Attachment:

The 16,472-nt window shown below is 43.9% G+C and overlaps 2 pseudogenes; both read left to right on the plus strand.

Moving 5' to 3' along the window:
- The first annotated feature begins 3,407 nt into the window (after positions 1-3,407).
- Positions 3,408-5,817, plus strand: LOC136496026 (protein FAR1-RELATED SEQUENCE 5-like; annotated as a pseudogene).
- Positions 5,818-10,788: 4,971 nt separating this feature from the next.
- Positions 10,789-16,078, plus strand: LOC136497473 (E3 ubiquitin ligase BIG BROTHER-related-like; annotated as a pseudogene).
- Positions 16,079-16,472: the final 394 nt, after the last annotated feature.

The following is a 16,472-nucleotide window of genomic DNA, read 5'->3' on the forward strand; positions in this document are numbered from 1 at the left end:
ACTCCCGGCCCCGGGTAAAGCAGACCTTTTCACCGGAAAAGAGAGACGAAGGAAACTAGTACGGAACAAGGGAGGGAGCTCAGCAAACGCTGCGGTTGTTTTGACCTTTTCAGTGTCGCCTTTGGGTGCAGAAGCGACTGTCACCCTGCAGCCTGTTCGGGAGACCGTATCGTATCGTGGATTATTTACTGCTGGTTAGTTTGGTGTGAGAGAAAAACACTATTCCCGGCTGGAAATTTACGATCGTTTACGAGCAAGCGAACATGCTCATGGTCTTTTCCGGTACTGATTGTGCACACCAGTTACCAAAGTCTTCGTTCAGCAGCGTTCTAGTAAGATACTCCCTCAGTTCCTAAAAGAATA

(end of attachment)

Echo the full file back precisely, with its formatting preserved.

The 16,472-nt window shown below is 43.9% G+C and overlaps 2 pseudogenes; both read left to right on the plus strand.

Moving 5' to 3' along the window:
- The first annotated feature begins 3,407 nt into the window (after positions 1-3,407).
- Positions 3,408-5,817, plus strand: LOC136496026 (protein FAR1-RELATED SEQUENCE 5-like; annotated as a pseudogene).
- Positions 5,818-10,788: 4,971 nt separating this feature from the next.
- Positions 10,789-16,078, plus strand: LOC136497473 (E3 ubiquitin ligase BIG BROTHER-related-like; annotated as a pseudogene).
- Positions 16,079-16,472: the final 394 nt, after the last annotated feature.

The following is a 16,472-nucleotide window of genomic DNA, read 5'->3' on the forward strand; positions in this document are numbered from 1 at the left end:
ACTCCCGGCCCCGGGTAAAGCAGACCTTTTCACCGGAAAAGAGAGACGAAGGAAACTAGTACGGAACAAGGGAGGGAGCTCAGCAAACGCTGCGGTTGTTTTGACCTTTTCAGTGTCGCCTTTGGGTGCAGAAGCGACTGTCACCCTGCAGCCTGTTCGGGAGACCGTATCGTATCGTGGATTATTTACTGCTGGTTAGTTTGGTGTGAGAGAAAAACACTATTCCCGGCTGGAAATTTACGATCGTTTACGAGCAAGCGAACATGCTCATGGTCTTTTCCGGTACTGATTGTGCACACCAGTTACCAAAGTCTTCGTTCAGCAGCGTTCTAGTAAGATACTCCCTCAGTTCCTAAAAGAATA